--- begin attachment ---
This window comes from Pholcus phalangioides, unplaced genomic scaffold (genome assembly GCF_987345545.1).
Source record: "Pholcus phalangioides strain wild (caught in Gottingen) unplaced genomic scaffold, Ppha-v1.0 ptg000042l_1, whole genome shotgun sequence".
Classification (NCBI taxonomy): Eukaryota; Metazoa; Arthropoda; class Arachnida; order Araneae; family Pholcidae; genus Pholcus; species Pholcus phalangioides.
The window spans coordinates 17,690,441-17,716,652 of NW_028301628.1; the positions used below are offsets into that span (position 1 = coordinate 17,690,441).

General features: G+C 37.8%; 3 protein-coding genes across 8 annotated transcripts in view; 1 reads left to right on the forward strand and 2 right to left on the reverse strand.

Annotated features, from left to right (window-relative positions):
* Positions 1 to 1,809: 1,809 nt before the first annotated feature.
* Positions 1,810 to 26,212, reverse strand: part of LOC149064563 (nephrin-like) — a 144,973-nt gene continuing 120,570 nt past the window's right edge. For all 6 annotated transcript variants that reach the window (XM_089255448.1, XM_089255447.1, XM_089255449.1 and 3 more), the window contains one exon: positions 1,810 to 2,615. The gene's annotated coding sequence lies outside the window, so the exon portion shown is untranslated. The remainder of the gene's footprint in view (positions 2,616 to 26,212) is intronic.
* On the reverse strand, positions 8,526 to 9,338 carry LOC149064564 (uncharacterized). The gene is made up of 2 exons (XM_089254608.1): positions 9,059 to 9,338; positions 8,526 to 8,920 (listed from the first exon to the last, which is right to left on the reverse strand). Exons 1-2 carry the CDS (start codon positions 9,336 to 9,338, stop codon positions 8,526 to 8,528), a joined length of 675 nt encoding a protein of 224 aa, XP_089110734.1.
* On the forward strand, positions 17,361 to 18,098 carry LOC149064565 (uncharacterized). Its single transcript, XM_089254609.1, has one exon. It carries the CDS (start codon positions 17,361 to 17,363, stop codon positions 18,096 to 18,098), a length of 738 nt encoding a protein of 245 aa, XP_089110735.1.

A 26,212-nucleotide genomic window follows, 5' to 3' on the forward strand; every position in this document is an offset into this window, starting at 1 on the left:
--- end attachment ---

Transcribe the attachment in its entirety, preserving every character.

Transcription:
This window comes from Pholcus phalangioides, unplaced genomic scaffold (genome assembly GCF_987345545.1).
Source record: "Pholcus phalangioides strain wild (caught in Gottingen) unplaced genomic scaffold, Ppha-v1.0 ptg000042l_1, whole genome shotgun sequence".
Classification (NCBI taxonomy): Eukaryota; Metazoa; Arthropoda; class Arachnida; order Araneae; family Pholcidae; genus Pholcus; species Pholcus phalangioides.
The window spans coordinates 17,690,441-17,716,652 of NW_028301628.1; the positions used below are offsets into that span (position 1 = coordinate 17,690,441).

General features: G+C 37.8%; 3 protein-coding genes across 8 annotated transcripts in view; 1 reads left to right on the forward strand and 2 right to left on the reverse strand.

Annotated features, from left to right (window-relative positions):
* Positions 1 to 1,809: 1,809 nt before the first annotated feature.
* Positions 1,810 to 26,212, reverse strand: part of LOC149064563 (nephrin-like) — a 144,973-nt gene continuing 120,570 nt past the window's right edge. For all 6 annotated transcript variants that reach the window (XM_089255448.1, XM_089255447.1, XM_089255449.1 and 3 more), the window contains one exon: positions 1,810 to 2,615. The gene's annotated coding sequence lies outside the window, so the exon portion shown is untranslated. The remainder of the gene's footprint in view (positions 2,616 to 26,212) is intronic.
* On the reverse strand, positions 8,526 to 9,338 carry LOC149064564 (uncharacterized). The gene is made up of 2 exons (XM_089254608.1): positions 9,059 to 9,338; positions 8,526 to 8,920 (listed from the first exon to the last, which is right to left on the reverse strand). Exons 1-2 carry the CDS (start codon positions 9,336 to 9,338, stop codon positions 8,526 to 8,528), a joined length of 675 nt encoding a protein of 224 aa, XP_089110734.1.
* On the forward strand, positions 17,361 to 18,098 carry LOC149064565 (uncharacterized). Its single transcript, XM_089254609.1, has one exon. It carries the CDS (start codon positions 17,361 to 17,363, stop codon positions 18,096 to 18,098), a length of 738 nt encoding a protein of 245 aa, XP_089110735.1.

A 26,212-nucleotide genomic window follows, 5' to 3' on the forward strand; every position in this document is an offset into this window, starting at 1 on the left: